. . . It’s hard for us to watch them “suffer”, so we reflexively give them something to bring immediate relief. This reflexive response to suppress their symptoms, however, weakens them and delays their healing process. . . .

What a horrible combination of “we must destroy the village in order to save it” combined with the awful Mother Tersa’s claim that suffering is good for the soul, so offer it up to God.

It’s gross, that’s what it is. I bet you dollars to donuts that Dr Palevsky doesn’t just suffer through a headache or cold. He’s probably first in line for analgesics and decongestants.

A friend of mine was asking me why anyone should bother with the chickenpox vaccine (I offered several science-based reasons) and eventually she explained that her mother thought that kids these days don’t ever get sick so their bodies don’t learn how to fight a real illness. I said that there are plenty of germs to fight, which she agreed, saying her daughter is on her fourth cold in a month.

Where do people get these ideas that it’s good for kids to suffer? I would say it’s because they don’t remember the misery of being sick, but my mom still, 60+ years later remembers the excruciating pain of the weight of a single sheet on her skin while she had one of those “childhood illnesses”. Why on earth would you want a child to have to experience that?

Tell her to imagine taking care of a six month old baby covered in dozens of itchy open wounds due to chicken pox. I can remember her head shaking side to side, and just the crying. The child literally cried themself to sleep… which did not last that long. It was torture just watching that poor little thing.

It was a year before the vaccine and big brother brought home from preschool.

Thankfully my friend was receptive to the idea, she just needed some clarification on the chickenpox/shingles connection. She got into a bad place about vaccines a few months back (thanks Instagram!), but one of her kids has some medical issues that make anyone in the household getting sick a pretty big issue, so avoiding sickness trumps the weird things her mom says. (Oh yeah, some $%@^%$ on Instagram told her that her kid’s medical issues are because she got a flu shot while she was pregnant. Cruel and nasty, those people.)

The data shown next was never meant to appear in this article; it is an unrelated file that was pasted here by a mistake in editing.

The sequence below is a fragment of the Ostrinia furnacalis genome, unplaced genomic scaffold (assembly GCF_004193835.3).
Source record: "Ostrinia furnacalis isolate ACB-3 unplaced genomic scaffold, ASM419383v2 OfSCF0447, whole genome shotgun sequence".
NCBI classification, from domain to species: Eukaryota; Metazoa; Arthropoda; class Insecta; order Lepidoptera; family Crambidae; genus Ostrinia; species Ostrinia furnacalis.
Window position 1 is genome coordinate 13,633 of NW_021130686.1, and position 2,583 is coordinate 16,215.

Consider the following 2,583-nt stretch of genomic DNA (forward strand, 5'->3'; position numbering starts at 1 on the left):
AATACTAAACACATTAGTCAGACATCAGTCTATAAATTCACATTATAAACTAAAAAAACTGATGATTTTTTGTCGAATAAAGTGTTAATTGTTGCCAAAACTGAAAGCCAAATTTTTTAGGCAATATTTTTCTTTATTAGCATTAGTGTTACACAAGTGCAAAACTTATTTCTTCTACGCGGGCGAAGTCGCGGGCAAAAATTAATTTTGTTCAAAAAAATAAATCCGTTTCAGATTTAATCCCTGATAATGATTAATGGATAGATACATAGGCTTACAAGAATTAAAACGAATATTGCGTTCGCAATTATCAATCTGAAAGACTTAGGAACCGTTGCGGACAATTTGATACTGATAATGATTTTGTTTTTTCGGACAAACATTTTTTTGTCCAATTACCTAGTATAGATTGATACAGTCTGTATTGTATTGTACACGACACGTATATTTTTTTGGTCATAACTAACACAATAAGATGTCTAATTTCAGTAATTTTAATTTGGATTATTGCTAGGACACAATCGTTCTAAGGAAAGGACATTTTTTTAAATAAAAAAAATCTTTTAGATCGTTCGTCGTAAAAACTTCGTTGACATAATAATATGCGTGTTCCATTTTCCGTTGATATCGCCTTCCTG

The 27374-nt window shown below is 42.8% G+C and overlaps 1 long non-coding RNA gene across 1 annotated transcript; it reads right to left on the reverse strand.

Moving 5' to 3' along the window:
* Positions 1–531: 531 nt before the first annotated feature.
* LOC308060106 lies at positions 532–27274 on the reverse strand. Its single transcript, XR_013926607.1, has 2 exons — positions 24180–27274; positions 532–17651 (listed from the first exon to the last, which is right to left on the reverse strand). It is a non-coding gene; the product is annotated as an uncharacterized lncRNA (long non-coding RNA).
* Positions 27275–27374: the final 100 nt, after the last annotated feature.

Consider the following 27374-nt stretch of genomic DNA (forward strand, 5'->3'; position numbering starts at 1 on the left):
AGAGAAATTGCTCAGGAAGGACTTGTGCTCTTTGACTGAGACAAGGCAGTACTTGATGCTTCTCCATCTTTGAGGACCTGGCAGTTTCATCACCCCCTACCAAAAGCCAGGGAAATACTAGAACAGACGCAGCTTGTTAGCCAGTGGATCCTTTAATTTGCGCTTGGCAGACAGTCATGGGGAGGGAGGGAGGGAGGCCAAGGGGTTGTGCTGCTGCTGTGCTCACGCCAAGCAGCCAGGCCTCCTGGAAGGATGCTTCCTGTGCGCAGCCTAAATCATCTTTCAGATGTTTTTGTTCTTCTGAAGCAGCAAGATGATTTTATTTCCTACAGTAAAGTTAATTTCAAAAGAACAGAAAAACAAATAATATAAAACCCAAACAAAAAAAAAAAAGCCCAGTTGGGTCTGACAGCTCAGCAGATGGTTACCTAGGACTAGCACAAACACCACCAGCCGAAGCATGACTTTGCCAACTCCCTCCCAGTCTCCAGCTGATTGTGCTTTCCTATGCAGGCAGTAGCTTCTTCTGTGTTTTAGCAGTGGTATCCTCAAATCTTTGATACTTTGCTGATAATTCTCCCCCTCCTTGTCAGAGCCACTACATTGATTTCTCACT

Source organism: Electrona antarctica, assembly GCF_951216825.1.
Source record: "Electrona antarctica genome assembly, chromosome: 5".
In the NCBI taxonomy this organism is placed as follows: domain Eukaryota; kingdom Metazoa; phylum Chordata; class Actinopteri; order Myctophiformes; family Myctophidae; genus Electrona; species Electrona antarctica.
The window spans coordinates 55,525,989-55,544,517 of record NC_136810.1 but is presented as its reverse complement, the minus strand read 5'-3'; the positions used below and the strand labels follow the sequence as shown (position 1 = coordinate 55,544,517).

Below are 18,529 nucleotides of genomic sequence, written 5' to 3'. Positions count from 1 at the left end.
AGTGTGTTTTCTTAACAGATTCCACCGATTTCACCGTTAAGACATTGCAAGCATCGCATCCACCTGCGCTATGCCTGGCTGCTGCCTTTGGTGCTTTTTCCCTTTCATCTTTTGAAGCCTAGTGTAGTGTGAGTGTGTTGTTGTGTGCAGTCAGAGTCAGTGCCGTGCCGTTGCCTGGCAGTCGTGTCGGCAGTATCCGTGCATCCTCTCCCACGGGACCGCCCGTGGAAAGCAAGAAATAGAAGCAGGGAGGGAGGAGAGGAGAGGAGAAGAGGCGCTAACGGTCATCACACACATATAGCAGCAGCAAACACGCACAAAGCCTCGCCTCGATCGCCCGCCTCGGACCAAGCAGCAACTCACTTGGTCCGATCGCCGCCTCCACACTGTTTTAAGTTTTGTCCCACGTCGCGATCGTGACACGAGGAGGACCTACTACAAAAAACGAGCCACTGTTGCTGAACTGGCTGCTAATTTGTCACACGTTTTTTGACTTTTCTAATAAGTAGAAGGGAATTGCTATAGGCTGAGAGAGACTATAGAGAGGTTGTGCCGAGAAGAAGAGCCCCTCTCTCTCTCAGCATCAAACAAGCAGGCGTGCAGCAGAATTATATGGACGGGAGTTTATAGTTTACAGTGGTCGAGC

(I also told her about my cousin who was hospitalized for chickenpox, she had them in her hair, up her nose and in her eyelids. I didn’t have it nearly that bad but I still remember being miserable and my parents not being able to do anything for me, and that terrible realization that there are some things Mom and Dad can’t fix. Everyone learns that eventually, but it doesn’t have to be so young.)

That is goodness.

Before kids I was lamenting that the old fashioned childhood diseases were mostly gone. Then I gave birth to a kid with multiple medical issues who was hospitalized multiple times before his third birthday. And then when we had three kids chicken pox made its appearance for a month.

I radically changed my mind. You may have noticed how.

“Where do people get these ideas that it’s good for kids to suffer?”
That’s the reason he’s speaking in support of a religious exemption.

I had CP when I was 5, which was 1982, and I still remember the misery. There was never a moment where I considered not protecting my kids from that experience.

See also: Munchausen’s by Proxy, Narcissistic Personality Disorder, Histrionic Personality Disorder, Sadism. Cos it’s never about the children; it’s always about Them. And they wear their own kids’ suffering as their personal badge of pride.

@ has

Take it easy with that diagnostic entity. It’s hard enough to mention it publicly without adding to the confusion on that topic. If everyone gets crazy with MbP, it helps no one. Neither kids, nor doctors, nor fathers, nor mothers.

@ has:

Although it’s always possible that people who are awful have a diagnosable condition but it’s also possible that some are just crappy people who are irresponsible, misuse others, treat others badly, live in a fantasy world. These can be people who have careers, function in society, own property, look great and fit right in BUT there is something wrong at a fundamental level. Some may have NPD or another Personality Disorder but I wonder how many do not- they just fit a particular niche in society and manage to make good impressions on others. In some circles self-promotion and arrogance may be prized as measures of achievement.
No, I won’t name examples but I’m sure you can think of a few.

@ has